It has been my experience – both personally and professionally – that there are three distinct stages of ADD and ADHD recognition and acceptance for women.

Stage One: Nuts and Bolts – OMIGOSH, I have ADD! When women are diagnosed with ADD, there is often sigh of relief (“Ah, so THAT’s what it is. Thank goodness it has a name!”) followed by a dig-in-and-fix-it determination (“Let me try everything and see what works”).

Unfortunately the sigh of relief phase is usually quite brief.

The ‘let me fix it” stage is agonizingly long. Women read books on ADD, take a few of their children’s Adderall, talk to their doctor who refers them to a psychiatrist who may or may not know much about ADD. They scour the internet for help, seek out a support group for women or adults and find only a handful, usually not in their area.

They try medication, hate medication, give up on medication, get desperate and try medication again. Sometimes they are lucky enough to have a physician who is willing to run through the ADD arsenal again and again, fine tuning their prescription to the sensitive ADD body and brain. (That’s when medication works … and works well.) They try exercise, meditation, coaching, psychotherapy, vitamin supplements, balance therapy, yoga – you name it. Until they finally reach Stage Two.

Stage Two: “I’m stuck with ADD, but hey, I like myself anyway!” Yep, this is the reality of ADD phase when women recognize that ADD isn’t going away. In fact, it will be their constant companion for life. As that realization sinks in, there may be some depression or anxiety over the finality of the diagnosis. But there IS light at the end of women’s ADD tunnel.

The truth is that ADD offers – at the very least – a unique perspective on life, one that is sorely missing from other brain patterns. And as long as ADD will be their companion, women can eventually make it their friend, as well.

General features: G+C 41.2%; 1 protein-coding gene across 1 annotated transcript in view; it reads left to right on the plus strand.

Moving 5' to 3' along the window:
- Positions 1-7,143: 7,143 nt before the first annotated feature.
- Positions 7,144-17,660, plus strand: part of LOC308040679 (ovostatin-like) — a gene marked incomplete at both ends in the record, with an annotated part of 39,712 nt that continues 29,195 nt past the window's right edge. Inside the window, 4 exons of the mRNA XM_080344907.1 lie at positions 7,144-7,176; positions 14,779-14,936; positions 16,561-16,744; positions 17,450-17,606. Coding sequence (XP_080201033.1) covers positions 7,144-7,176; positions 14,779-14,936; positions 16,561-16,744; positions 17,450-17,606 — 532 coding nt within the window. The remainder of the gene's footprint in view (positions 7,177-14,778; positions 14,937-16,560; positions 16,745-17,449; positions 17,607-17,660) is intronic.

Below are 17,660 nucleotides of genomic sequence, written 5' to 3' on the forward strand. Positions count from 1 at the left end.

This is a phase of new awareness and acceptance about the highly personal idiosyncrasies of ADD. Women take another look at their own patterns of ADHD, often by looking back at the “aha” moments from their childhoods and adolescence. They can then apply those insights to create a different outcome in the present time (“I’ve always worked best under deadline pressure, so I can clear my calendar the two days before quarterly reports are due so I will finish them!”)

During this phase, women begin to trust themselves – a BIG issue among ADHD women. It’s only a tiny bit at first, then the feeling is stronger and more confident. That translates to a marvelous transformation in attitude from “there’s something wrong with me” to “there’s something different about me” to “there’s a lot good about me!”

One morning an ADD women in Stage 2 wakes up, smiles at her reflection in the mirror and winks: “OK, where are we going today on this wild and wonderful adventure known as My Life?” That’s the day that Stage Three begins.

Stage Three: Digging Deeper – “I deserve to live my dreams” Many women arrive in ADD-land accompanied by a cartload of low self esteem and buried aspirations, so Stage Three is often a complete surprise. The intensity of surviving day-to-day can be so taxing that some women have precious little energy left to listen to the songs that play in their hearts. Until now.

This is the stage at which ADDivas give themselves permission to be themselves in the world, to dance their own magnificent dance and to allow their tremendous gifts to be fully expressed. It can be intimidating for an ADDiva to hold onto her fragile self trust as she tests the waters of new adventure.

That’s why ADD women in Stage Three need a nurturing environment in which peek behind that dusty curtain that protects hopes and dreams. With their deeply-embedded memories of “tried and failed” forays into this arena, they may roller coaster from absolute optimism to complete despair. So they need constant (and authentic) encouragement from someone they trust.

The good news is that women can emerge from this phase with a renewed sense of purpose and passion. Women with ADD (and even those without ADD) begin to manifest their dreams. And isn’t that what life is all about, anyway?